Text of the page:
France Press agency , Posted on Friday, May 27, 2022 at 7:02 PM
Sitting on a bed in a small orthopedic clinic in Kyiv, Daviti Suleymanishvili listens intently as doctors explain to him various prosthetics that can replace his left leg, torn during the fighting in Mariupol.
Born in Georgia 43 years ago and obtained Ukrainian citizenship, he is one of the countless soldiers who have had their limbs amputated since the beginning of the war, and who are anxiously awaiting a prosthetic foot or arm.
A member of the Azov Regiment, he was stationed at Mariupol, the southern port city that the Russians bombed for three months before capturing it last week.
In the battle front rank, this sergeant, known by the nom de guerre “Scorpion”, was seriously wounded on March 20, when a Russian tank fired at him, 900 meters away.
“I received shrapnel and flew four meters and a wall fell on me,” he told AFP in a calm voice.
“When I wanted to get up, I could no longer feel my leg, my hand was damaged and I lost my finger.”
His comrades took him to the heart of the Azovstal steel complex, he was urgently amputated below the knee, and then taken by helicopter to a hospital in Dnipro, central Ukraine.
Two months later, Daveti is back on her feet, although she needs crutches to get around.
He hopes to get rid of it quickly, thanks to the installation of a prosthesis that the Ukrainian government must fund.
“The sooner the better, because I want to fight back,” he explains, stressing that he is “very sad” for his comrades who died in Mariupol compared to his missing member.
“The leg is nothing: we’re in the 21st century and we make very good prosthetics,” he says. “I know a lot of guys who own it on the front line…”
– ‘Stagnation’ –
On Wednesday afternoon in Kyiv, he had his first consultation with the doctors responsible for his installation.
In this dilapidated building, dozens of specialists make prosthetics in the middle of a plaster-covered workshop, while doctors search in listening rooms for the most suitable model for their patients.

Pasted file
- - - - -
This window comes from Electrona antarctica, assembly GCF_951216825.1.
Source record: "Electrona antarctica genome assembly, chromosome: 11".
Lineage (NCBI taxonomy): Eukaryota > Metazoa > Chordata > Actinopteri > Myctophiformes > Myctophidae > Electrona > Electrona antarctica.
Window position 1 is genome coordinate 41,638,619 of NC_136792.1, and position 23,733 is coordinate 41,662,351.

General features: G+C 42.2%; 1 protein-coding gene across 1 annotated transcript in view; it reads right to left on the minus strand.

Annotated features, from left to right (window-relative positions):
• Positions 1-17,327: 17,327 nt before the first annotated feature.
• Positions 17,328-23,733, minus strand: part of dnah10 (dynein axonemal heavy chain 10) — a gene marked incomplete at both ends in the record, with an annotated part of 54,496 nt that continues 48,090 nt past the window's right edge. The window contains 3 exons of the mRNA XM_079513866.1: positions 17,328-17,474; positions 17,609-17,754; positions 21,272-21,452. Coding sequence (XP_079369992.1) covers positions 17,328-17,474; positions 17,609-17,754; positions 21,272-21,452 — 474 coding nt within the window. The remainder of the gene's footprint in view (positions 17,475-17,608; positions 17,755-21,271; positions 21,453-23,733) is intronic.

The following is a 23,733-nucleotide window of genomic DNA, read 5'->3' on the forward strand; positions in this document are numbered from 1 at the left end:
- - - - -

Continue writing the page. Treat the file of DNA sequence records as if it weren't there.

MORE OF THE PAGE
Davitti’s condition left them puzzled: one pushes toward a “vacuum” prosthesis, whereby a valve pushes air between the cavity and the stem; Another advocates a chassis that, he says, is more adapted to war, “stable, resilient, and easy to clean.”
In the morning, they saw another fighter from Azov and expected to receive more and more military amputees, not to mention civilians.
“The first arrived two weeks ago, and had to be treated for other wounds on their bodies” and for the wounds to heal, explains the director of the institution, Oleksandr Stitsenko.
No figures are available yet, but in mid-April President Volodymyr Zelensky reported 10,000 wounded soldiers, and the United Nations identified more than 4,600 wounded civilians.
To treat those who have been amputated, it will require “structures well fitted with plasters, thermoplastics, furnaces, and mills, among others,” notes the specialist journal Amplitude.
But according to this review of amputees, “the number of such clinics is limited in Ukraine and supply chains are imperfect.”
– custom made –
According to Dr. Stetsenko, in Ukraine there are about 30 enterprises that manufacture prosthetics. His clinic produces and installs about 300 per year.
Despite the enormous needs, she may not be able to keep up the pace because, he says, each prosthesis is “customized” to meet the patient’s injury and needs.
Thus, for Daveti serving in artillery, doctors will add 15 kilograms to his weight, so that his future leg can withstand the load of weapons.
“I need a prosthesis that allows me to do all the maneuvers,” he insists, when presented with a carbon foot and a rubber foot.
Within a week, he’ll be back for a temporary prosthesis with which he’ll practice walking. As for the final prosthesis, no one knows when it can be fitted.
But “after two or three weeks, he will be able to run,” predicted doctor Valery Nipsny, assuring that 90% of amputee soldiers, like Sergeant Scorpion, want to return to the fight as quickly as possible against the Russians.